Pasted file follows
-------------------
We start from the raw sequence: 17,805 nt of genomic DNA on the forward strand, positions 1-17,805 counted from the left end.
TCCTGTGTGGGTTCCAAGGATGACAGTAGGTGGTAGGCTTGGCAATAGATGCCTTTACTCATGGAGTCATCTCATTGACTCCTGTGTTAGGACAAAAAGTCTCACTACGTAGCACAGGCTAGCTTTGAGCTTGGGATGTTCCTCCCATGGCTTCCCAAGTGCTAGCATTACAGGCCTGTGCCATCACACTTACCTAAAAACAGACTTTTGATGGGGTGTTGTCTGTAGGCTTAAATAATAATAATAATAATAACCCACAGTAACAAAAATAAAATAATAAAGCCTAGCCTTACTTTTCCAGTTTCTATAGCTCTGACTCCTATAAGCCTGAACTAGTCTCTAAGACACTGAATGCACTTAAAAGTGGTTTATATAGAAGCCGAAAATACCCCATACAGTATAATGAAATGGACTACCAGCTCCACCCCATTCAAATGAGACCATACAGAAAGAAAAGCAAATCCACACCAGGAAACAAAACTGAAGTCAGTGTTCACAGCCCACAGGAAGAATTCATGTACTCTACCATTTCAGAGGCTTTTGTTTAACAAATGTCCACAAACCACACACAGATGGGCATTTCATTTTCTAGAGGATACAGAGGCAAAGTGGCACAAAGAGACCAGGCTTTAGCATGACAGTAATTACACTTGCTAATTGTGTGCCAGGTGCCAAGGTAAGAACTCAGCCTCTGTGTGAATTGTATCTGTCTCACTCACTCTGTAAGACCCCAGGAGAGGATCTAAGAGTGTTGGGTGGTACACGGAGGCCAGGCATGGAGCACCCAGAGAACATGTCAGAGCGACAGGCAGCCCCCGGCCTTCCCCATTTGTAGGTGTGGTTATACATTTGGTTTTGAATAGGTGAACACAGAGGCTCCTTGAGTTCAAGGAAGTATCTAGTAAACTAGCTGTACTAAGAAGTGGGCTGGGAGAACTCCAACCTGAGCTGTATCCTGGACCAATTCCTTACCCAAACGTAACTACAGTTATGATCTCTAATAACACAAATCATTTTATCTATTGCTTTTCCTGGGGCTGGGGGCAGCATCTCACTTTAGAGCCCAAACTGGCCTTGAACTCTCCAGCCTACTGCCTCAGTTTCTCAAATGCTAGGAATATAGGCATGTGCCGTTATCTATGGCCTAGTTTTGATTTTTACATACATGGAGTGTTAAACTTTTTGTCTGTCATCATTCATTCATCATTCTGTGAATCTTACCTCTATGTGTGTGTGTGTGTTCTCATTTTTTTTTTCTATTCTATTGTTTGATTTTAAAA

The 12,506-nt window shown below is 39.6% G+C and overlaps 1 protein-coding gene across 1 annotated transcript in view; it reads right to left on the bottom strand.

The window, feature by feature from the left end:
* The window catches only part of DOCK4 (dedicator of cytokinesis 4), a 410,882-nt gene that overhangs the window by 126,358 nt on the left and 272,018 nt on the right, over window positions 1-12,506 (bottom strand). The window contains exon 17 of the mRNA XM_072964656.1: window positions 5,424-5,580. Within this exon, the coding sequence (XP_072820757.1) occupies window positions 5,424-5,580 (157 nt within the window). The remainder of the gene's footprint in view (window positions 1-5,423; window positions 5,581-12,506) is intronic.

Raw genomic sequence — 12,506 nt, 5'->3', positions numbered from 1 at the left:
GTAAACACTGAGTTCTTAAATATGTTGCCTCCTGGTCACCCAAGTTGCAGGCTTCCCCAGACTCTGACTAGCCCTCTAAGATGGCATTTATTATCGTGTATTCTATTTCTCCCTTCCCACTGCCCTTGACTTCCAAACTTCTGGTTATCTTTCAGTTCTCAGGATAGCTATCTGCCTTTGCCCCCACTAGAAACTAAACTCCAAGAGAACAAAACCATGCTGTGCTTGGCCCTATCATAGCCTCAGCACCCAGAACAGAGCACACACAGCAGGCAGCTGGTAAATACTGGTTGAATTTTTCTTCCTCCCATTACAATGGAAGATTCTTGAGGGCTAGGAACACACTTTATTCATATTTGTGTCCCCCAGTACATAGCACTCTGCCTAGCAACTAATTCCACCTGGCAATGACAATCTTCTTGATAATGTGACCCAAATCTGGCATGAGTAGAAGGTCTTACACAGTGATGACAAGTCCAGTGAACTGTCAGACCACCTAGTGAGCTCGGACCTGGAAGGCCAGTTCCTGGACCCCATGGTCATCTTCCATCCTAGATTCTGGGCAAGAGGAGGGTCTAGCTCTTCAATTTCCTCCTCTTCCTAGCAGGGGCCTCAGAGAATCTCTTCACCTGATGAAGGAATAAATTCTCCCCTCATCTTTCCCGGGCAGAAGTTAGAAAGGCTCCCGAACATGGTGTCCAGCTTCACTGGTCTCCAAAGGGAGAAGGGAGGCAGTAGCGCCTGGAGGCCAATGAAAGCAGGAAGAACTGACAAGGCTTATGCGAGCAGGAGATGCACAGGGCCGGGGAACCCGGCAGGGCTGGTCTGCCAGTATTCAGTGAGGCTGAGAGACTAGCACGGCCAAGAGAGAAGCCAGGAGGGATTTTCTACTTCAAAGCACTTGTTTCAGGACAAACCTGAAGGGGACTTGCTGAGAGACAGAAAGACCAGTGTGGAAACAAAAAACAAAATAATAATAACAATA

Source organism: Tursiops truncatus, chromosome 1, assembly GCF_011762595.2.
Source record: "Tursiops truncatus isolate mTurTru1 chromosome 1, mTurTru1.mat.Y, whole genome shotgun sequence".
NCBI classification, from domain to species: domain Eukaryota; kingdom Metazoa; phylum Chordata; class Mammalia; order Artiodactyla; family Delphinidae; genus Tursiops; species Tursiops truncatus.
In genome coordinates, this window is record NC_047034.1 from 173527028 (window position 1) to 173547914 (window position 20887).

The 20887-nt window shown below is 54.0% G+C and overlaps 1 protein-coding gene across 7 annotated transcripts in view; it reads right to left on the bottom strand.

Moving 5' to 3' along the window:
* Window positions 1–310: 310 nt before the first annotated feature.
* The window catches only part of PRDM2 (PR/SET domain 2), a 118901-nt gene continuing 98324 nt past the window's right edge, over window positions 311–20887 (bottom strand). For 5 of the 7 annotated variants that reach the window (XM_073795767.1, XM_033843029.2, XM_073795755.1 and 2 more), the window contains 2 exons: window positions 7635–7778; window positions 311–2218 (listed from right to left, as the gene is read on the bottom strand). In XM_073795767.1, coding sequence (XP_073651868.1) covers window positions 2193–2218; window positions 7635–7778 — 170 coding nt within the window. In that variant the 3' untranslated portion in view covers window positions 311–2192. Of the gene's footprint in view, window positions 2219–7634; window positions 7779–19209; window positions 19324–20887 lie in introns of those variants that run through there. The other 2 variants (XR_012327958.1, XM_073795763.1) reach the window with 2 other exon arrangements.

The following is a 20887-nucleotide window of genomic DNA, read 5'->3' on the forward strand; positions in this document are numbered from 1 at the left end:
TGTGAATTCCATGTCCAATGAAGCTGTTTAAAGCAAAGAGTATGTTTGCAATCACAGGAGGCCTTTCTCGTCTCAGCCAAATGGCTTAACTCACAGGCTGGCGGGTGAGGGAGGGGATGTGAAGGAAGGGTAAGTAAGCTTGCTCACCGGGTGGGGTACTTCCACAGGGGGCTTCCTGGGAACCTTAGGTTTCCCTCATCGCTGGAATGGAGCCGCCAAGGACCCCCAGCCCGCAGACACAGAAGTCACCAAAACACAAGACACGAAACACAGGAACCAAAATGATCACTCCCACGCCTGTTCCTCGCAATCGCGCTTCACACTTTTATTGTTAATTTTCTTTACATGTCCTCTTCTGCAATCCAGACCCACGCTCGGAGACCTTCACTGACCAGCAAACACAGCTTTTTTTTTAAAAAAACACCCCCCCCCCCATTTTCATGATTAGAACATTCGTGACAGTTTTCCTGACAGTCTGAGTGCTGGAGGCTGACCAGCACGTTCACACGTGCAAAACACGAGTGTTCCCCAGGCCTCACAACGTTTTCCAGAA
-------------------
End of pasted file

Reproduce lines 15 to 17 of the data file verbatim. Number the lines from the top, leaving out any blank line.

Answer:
* The window catches only part of PRDM2 (PR/SET domain 2), a 118901-nt gene continuing 98324 nt past the window's right edge, over window positions 311–20887 (bottom strand). For 5 of the 7 annotated variants that reach the window (XM_073795767.1, XM_033843029.2, XM_073795755.1 and 2 more), the window contains 2 exons: window positions 7635–7778; window positions 311–2218 (listed from right to left, as the gene is read on the bottom strand). In XM_073795767.1, coding sequence (XP_073651868.1) covers window positions 2193–2218; window positions 7635–7778 — 170 coding nt within the window. In that variant the 3' untranslated portion in view covers window positions 311–2192. Of the gene's footprint in view, window positions 2219–7634; window positions 7779–19209; window positions 19324–20887 lie in introns of those variants that run through there. The other 2 variants (XR_012327958.1, XM_073795763.1) reach the window with 2 other exon arrangements.

The following is a 20887-nucleotide window of genomic DNA, read 5'->3' on the forward strand; positions in this document are numbered from 1 at the left end:
TGTGAATTCCATGTCCAATGAAGCTGTTTAAAGCAAAGAGTATGTTTGCAATCACAGGAGGCCTTTCTCGTCTCAGCCAAATGGCTTAACTCACAGGCTGGCGGGTGAGGGAGGGGATGTGAAGGAAGGGTAAGTAAGCTTGCTCACCGGGTGGGGTACTTCCACAGGGGGCTTCCTGGGAACCTTAGGTTTCCCTCATCGCTGGAATGGAGCCGCCAAGGACCCCCAGCCCGCAGACACAGAAGTCACCAAAACACAAGACACGAAACACAGGAACCAAAATGATCACTCCCACGCCTGTTCCTCGCAATCGCGCTTCACACTTTTATTGTTAATTTTCTTTACATGTCCTCTTCTGCAATCCAGACCCACGCTCGGAGACCTTCACTGACCAGCAAACACAGCTTTTTTTTTAAAAAAACACCCCCCCCCCCATTTTCATGATTAGAACATTCGTGACAGTTTTCCTGACAGTCTGAGTGCTGGAGGCTGACCAGCACGTTCACACGTGCAAAACACGAGTGTTCCCCAGGCCTCACAACGTTTTCCAGAA